Photo of the Week.Saturn (left) and Spica hover above
the trees, both watched by Gamma
Hydrae down and to the right.
Astronomy news for the week starting Friday, July 13, 2012.
This is a superb week for the waning
crescent Moon. We begin just three days past the third quarter and watch the crescent thin in
the morning sky until it disappears into the dusky light of dawn,
the last view of it the morning of Tuesday, July 17, before it
passes new on the night of Wednesday the 18th. A dedicated
observer might then get a glimpse of the ultrathin waxing crescent the evening of Thursday the
19th. As it wanes, the morning Moon presents a series of marvelous
sights as it goes by Jupiter and Venus,
which remain stacked on each other, Jupiter (bright but notably the
fainter one) on top. The morning of Saturday the 14th, the
crescent will make a fine triangle with the Pleiades up and to the left,
Jupiter down and to the left. The next morning the Moon will
practically insert itself between the two planets with Aldebaran
and the Hyades off to the right.
By the morning of Monday the 16th, you will see the very thin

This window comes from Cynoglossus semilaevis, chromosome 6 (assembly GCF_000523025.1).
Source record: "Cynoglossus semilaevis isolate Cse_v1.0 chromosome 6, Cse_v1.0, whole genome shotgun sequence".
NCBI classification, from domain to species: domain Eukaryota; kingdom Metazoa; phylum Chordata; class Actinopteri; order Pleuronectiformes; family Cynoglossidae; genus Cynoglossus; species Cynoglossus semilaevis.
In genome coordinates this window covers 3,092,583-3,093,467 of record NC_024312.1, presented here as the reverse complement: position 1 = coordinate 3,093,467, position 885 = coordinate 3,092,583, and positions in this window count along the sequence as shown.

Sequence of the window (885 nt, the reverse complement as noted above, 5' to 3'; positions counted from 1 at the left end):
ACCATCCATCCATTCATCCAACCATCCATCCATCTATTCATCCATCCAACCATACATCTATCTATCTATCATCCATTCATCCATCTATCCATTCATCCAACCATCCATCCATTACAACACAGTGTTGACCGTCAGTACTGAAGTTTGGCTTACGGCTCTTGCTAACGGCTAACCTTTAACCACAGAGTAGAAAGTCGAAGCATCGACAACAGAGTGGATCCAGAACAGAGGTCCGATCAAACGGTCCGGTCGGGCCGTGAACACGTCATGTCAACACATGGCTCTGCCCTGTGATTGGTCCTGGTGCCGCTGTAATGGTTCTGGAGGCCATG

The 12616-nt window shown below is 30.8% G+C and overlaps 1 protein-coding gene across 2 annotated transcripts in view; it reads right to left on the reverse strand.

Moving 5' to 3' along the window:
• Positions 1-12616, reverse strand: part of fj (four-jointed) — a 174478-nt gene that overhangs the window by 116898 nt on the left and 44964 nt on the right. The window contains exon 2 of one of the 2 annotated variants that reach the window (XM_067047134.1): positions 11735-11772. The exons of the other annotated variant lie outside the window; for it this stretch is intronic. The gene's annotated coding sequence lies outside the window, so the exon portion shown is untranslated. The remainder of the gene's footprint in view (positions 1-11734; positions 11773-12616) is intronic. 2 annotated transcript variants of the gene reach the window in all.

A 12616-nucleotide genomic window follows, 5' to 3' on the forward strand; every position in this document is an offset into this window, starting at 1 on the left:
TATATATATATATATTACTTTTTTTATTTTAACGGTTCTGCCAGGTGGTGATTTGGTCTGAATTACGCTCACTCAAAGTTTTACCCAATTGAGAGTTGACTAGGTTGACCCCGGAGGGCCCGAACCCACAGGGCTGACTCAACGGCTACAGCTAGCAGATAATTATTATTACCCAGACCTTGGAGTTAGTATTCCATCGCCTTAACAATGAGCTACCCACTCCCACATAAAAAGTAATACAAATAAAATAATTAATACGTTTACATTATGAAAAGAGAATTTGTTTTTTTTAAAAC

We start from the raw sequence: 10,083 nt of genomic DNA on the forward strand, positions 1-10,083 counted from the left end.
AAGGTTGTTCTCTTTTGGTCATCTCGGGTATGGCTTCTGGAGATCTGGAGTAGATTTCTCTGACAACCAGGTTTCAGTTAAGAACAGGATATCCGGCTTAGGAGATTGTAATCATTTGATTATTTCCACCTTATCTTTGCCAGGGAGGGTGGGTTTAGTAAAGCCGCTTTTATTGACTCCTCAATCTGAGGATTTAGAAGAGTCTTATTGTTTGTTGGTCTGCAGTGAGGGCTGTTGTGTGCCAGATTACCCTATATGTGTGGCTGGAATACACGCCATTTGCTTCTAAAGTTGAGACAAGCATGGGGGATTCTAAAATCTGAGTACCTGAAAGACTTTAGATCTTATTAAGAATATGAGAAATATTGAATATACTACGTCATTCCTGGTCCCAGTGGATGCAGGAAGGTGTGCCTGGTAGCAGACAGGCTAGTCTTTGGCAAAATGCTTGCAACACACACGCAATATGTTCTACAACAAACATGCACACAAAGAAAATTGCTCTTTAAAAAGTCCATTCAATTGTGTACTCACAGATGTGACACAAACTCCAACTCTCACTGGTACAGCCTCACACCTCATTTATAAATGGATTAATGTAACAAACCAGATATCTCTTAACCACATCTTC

crescent down and to the left of the whole affair. You can catch
both Jupiter and Venus rising in the hour
or so before the advent of dawn.
The evening sky still has our reliable Mars and Saturn. Having
left Leo behind, Mars is now much
closer to Virgo's Spica than it is to Regulus. The result is a long, thin
triangle made with the Spica, and to the north of the star, Saturn,
which, like Mars, is moving to the east. Closer and faster, Mars
will catch up with Saturn in mid August. But you have to catch
them early, as Mars is down by 11:30 PM Daylight Time, Saturn an
hour later, and of course they will disappear behind local
obstructions well before formal setting. Farther out in the Solar
System, nearly double Saturn's distance, Uranus (dimly visible in Pisces just northeast of the Vernal Equinox) begins its retrograde motion as we
begin our week on Friday the 13th.
Rising high in the early evening, find the three stars of the Summer Triangle: Vega in Lyra at the northwest apex, Deneb in Cygnus to the west and a bit farther north, then Altair in Aquila to the south. If in a dark location, follow the
Milky Way south and a bit west to Sagittarius and Scorpius, the latter sitting on the deep southern constellation of Ara, the Altar. Extend the curve of the Scorpion to
the northwest and you run into Libra, the Scales, whose brightest two stars, Zubenelgenubi and Zubeneschamali were once (and for
that matter still are) the claws of the deadly beast. A farther
look along the line brings you back to Spica and Saturn.